With nearly 600 fires raging across British Columbia, communities are on evacuation alert, many are choking on smoke, and especially northern ones are saying the province’s recently-announced state of emergency comes very late in the day.
Since the Horgan government declared a province-wide state of emergency last week, nearly 40 new blazes have erupted, “mostly sparked by lightning,” CBC reports.
Another CBC update notes that many B.C. communities are on evacuation alert, including the East Kootenays town of Kimberley, population 4,500. “Officials are also watching the Shovel Lake fire, a blaze seven times the size of the city of Vancouver, which has prompted evacuation orders or alerts from Fraser Lake all the way north to Fort St. James in north-central B.C.”
The widespread plume of smoke from the fires showed up on NASA satellite imagery last week, the national broadcaster notes. It’s so thick in places that it blocks out the sun. Over the past few days, sunrise in Prince George has come and gone, leaving residents in darkness and streetlights still on at 9:00 AM. And any clearing of the skies will be a mixed blessing, “as lifting smoke means temperatures will climb and humidity will drop,” leading to increased fire activity, noted one evacuation alert update.
Where the smoke lingers, air quality is dire, with both Quesnel and Williams Lake currently categorized as “high risk,” according to Environment Canada’s Air Quality Index. The entire Okanagan region, Prince George, and Castlegar in the West Kootenays have been assessed as “moderate risk,” CBC reported last Thursday. Only the far north, the west coast, and Vancouver Island are more or less free of smoke.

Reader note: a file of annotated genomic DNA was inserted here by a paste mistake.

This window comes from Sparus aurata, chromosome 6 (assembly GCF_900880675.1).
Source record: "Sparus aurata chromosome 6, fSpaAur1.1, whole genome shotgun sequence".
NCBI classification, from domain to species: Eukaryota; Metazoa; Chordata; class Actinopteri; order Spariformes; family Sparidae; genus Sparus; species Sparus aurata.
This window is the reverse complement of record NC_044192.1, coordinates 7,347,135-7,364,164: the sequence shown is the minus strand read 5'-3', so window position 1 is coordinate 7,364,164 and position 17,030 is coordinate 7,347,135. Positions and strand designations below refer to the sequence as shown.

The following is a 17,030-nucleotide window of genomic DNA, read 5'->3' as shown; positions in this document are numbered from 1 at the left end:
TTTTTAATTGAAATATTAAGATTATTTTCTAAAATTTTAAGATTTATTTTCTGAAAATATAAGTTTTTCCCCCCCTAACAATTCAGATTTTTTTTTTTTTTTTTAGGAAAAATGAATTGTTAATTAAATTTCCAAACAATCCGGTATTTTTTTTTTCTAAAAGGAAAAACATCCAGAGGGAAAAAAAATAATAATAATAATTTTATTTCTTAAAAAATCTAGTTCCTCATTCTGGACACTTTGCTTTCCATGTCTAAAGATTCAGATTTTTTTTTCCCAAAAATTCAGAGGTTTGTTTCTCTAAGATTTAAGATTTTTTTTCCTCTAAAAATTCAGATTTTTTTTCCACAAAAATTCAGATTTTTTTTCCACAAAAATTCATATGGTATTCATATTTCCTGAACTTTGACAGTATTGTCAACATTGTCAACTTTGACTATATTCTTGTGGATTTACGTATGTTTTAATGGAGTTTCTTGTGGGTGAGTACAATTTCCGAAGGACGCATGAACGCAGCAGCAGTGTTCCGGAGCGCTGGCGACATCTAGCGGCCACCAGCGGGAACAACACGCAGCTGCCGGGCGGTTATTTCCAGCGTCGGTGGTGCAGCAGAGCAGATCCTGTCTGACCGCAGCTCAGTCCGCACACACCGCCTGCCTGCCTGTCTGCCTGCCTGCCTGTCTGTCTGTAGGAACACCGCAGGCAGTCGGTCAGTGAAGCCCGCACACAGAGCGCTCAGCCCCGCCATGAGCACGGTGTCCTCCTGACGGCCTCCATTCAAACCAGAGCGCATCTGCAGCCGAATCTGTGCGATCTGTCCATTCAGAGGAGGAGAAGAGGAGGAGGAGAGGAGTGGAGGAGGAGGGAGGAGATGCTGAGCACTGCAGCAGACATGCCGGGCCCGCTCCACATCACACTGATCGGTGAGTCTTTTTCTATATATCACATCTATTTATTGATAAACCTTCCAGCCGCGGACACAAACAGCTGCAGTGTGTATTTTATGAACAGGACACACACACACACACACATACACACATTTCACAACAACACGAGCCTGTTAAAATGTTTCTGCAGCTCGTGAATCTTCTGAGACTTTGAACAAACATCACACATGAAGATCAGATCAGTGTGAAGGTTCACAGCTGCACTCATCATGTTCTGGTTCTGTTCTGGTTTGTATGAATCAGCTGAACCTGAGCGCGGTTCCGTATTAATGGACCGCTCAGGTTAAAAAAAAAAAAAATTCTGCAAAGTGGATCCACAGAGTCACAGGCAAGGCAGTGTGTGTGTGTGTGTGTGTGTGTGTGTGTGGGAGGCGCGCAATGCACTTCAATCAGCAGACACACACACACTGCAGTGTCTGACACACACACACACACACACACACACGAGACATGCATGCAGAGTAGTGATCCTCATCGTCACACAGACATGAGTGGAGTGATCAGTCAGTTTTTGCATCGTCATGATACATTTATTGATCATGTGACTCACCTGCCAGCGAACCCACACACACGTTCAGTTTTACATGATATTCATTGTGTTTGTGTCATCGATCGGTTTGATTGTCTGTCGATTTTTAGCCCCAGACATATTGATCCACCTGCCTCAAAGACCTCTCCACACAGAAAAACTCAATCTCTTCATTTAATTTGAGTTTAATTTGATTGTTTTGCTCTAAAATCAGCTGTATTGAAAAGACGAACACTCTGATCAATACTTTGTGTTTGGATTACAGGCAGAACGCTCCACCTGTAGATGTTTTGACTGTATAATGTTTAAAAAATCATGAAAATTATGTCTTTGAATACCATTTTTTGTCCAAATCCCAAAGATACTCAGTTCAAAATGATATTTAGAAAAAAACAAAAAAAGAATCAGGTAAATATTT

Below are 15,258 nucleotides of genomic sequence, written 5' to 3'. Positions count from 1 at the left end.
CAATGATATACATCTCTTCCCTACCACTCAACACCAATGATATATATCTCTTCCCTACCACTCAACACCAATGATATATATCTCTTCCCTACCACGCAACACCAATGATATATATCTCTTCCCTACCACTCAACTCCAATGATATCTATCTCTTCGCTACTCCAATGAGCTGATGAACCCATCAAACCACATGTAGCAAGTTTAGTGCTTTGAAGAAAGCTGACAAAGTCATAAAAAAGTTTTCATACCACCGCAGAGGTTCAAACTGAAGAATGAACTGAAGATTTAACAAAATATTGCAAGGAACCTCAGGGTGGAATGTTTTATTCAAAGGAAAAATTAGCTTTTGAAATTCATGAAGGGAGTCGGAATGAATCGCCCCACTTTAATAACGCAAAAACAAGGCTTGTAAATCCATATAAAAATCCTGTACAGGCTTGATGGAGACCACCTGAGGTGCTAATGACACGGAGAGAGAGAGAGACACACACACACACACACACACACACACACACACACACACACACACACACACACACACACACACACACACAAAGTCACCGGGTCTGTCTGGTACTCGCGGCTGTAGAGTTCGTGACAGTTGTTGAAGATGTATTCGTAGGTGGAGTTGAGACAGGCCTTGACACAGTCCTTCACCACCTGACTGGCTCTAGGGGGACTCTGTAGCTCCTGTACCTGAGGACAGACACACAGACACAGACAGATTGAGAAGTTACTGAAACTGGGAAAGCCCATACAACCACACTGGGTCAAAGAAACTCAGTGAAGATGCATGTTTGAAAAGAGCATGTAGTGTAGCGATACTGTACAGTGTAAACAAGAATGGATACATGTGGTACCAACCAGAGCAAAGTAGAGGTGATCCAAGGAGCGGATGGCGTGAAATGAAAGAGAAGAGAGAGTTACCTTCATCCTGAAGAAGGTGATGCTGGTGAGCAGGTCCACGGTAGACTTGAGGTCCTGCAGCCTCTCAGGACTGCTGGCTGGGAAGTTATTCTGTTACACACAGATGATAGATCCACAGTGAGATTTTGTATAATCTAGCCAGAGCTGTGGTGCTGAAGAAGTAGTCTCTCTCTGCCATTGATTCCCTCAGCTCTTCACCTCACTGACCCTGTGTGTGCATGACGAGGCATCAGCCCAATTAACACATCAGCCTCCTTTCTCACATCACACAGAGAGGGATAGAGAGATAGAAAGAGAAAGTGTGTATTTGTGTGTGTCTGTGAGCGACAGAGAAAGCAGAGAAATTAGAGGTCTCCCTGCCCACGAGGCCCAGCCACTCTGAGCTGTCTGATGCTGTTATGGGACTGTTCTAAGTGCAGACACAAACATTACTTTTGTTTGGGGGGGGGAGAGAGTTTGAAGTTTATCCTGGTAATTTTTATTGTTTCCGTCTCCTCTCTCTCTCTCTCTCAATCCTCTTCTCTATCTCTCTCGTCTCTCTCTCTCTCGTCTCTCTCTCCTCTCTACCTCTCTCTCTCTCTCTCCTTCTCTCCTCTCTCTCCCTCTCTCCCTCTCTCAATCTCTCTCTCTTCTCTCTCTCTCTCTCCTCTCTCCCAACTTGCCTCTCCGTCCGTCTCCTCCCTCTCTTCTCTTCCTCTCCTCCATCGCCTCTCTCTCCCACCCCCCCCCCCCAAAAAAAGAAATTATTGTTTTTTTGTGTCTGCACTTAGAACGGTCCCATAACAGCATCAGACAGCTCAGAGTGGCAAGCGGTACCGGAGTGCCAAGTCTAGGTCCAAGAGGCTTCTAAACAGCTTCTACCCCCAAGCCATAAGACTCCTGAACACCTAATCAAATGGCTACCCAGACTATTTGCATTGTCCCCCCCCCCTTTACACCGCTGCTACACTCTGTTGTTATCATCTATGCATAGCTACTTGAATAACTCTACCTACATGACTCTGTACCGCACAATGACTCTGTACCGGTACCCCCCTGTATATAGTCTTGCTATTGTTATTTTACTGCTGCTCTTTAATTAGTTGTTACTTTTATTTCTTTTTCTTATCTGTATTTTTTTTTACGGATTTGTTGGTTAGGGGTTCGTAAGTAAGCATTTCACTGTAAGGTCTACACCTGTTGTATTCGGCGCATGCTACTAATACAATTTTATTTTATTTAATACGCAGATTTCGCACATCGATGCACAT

The provincial capital, Victoria, is feeling another kind of heat, in the form of sharp criticisms of the government response to the 2018 wildfire season, with residents of communities like Burns Lake saying the state of emergency “is coming too late” for them. In a recent interview with CBC’s The Early Edition, Forests Minister Doug Donaldson was asked to address concerns from residents who “feel the government hasn’t been listening to them this summer.”
Donaldson responded that while the wildfire crisis has understandably created “heightened tension,” affected communities “are not forgotten, and the resources are there.” Asked about the claim by Bill Miller, chair of the Bulkley-Nechako Regional District, that “he’d been asking for more help for weeks and sometimes felt like he was being ignored,” Donaldson replied that “sometimes when people observe not a lot of action on a fire from an air support perspective, for instance, it’s due to decisions operationally that are being made for the safety of crews.”
But “many are calling for more to be done to better manage wildfire seasons in the future,” CBC states.
Meanwhile, new research at the University of Alberta is linking the intensity of the wildfire season back to the climate crisis, Radio Canada reports. “The number of fires across Canada has doubled since 1970,” and that escalation can only be attributed to anthropogenic climate change, said the university’s Mike Flannigan, whose research on wildfires and the boreal forest dates back 30 years.
“What is at least as worrying is that experts are now saying the fires themselves are part of a feedback loop,” CBC states. “The fires are pumping thousands of tonnes of carbon into the atmosphere, which increases heat absorption and global warming, which in turn changes the climate.”
And while the forests of B.C. burn, to the detriment of all who depend on them, another critical resource is being literally given away. Activist organization SumofUs is currently pressuring the Horgan government to deliver on its election promise to review its water rates, which currently permit the sale of the province’s badly-needed freshwater resources—to bottlers like Nestlé, and to hydrofracking companies—for just $2.25 per million litres.